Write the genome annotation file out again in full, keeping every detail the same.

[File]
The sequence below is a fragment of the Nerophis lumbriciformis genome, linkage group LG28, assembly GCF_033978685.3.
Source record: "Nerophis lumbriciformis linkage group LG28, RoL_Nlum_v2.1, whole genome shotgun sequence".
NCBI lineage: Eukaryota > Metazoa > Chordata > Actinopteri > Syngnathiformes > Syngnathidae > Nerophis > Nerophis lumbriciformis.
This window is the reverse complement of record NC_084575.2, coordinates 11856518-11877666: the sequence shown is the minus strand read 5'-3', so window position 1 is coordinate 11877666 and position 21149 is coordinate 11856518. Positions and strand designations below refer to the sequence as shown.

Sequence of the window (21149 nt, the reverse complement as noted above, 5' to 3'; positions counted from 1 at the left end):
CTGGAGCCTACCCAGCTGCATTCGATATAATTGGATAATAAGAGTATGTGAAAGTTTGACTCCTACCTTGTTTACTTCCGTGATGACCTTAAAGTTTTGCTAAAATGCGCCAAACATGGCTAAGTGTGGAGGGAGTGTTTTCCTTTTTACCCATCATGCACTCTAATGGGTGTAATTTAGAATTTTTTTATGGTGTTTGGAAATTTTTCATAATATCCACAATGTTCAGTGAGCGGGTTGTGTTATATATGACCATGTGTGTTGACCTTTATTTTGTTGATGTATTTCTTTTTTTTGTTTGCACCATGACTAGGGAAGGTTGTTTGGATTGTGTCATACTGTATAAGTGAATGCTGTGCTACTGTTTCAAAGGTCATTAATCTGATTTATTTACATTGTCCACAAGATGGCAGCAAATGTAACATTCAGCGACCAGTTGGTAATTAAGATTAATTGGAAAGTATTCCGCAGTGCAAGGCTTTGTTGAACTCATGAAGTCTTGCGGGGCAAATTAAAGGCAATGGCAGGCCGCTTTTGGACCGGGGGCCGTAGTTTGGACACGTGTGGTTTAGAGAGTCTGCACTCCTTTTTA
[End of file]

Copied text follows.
The sequence below is a fragment of the Nerophis lumbriciformis genome, linkage group LG28, assembly GCF_033978685.3.
Source record: "Nerophis lumbriciformis linkage group LG28, RoL_Nlum_v2.1, whole genome shotgun sequence".
NCBI lineage: Eukaryota > Metazoa > Chordata > Actinopteri > Syngnathiformes > Syngnathidae > Nerophis > Nerophis lumbriciformis.
This window is the reverse complement of record NC_084575.2, coordinates 11856518-11877666: the sequence shown is the minus strand read 5'-3', so window position 1 is coordinate 11877666 and position 21149 is coordinate 11856518. Positions and strand designations below refer to the sequence as shown.

Sequence of the window (21149 nt, the reverse complement as noted above, 5' to 3'; positions counted from 1 at the left end):
CTGGAGCCTACCCAGCTGCATTCGATATAATTGGATAATAAGAGTATGTGAAAGTTTGACTCCTACCTTGTTTACTTCCGTGATGACCTTAAAGTTTTGCTAAAATGCGCCAAACATGGCTAAGTGTGGAGGGAGTGTTTTCCTTTTTACCCATCATGCACTCTAATGGGTGTAATTTAGAATTTTTTTATGGTGTTTGGAAATTTTTCATAATATCCACAATGTTCAGTGAGCGGGTTGTGTTATATATGACCATGTGTGTTGACCTTTATTTTGTTGATGTATTTCTTTTTTTTGTTTGCACCATGACTAGGGAAGGTTGTTTGGATTGTGTCATACTGTATAAGTGAATGCTGTGCTACTGTTTCAAAGGTCATTAATCTGATTTATTTACATTGTCCACAAGATGGCAGCAAATGTAACATTCAGCGACCAGTTGGTAATTAAGATTAATTGGAAAGTATTCCGCAGTGCAAGGCTTTGTTGAACTCATGAAGTCTTGCGGGGCAAATTAAAGGCAATGGCAGGCCGCTTTTGGACCGGGGGCCGTAGTTTGGACACGTGTGGTTTAGAGAGTCTGCACTCCTTTTTA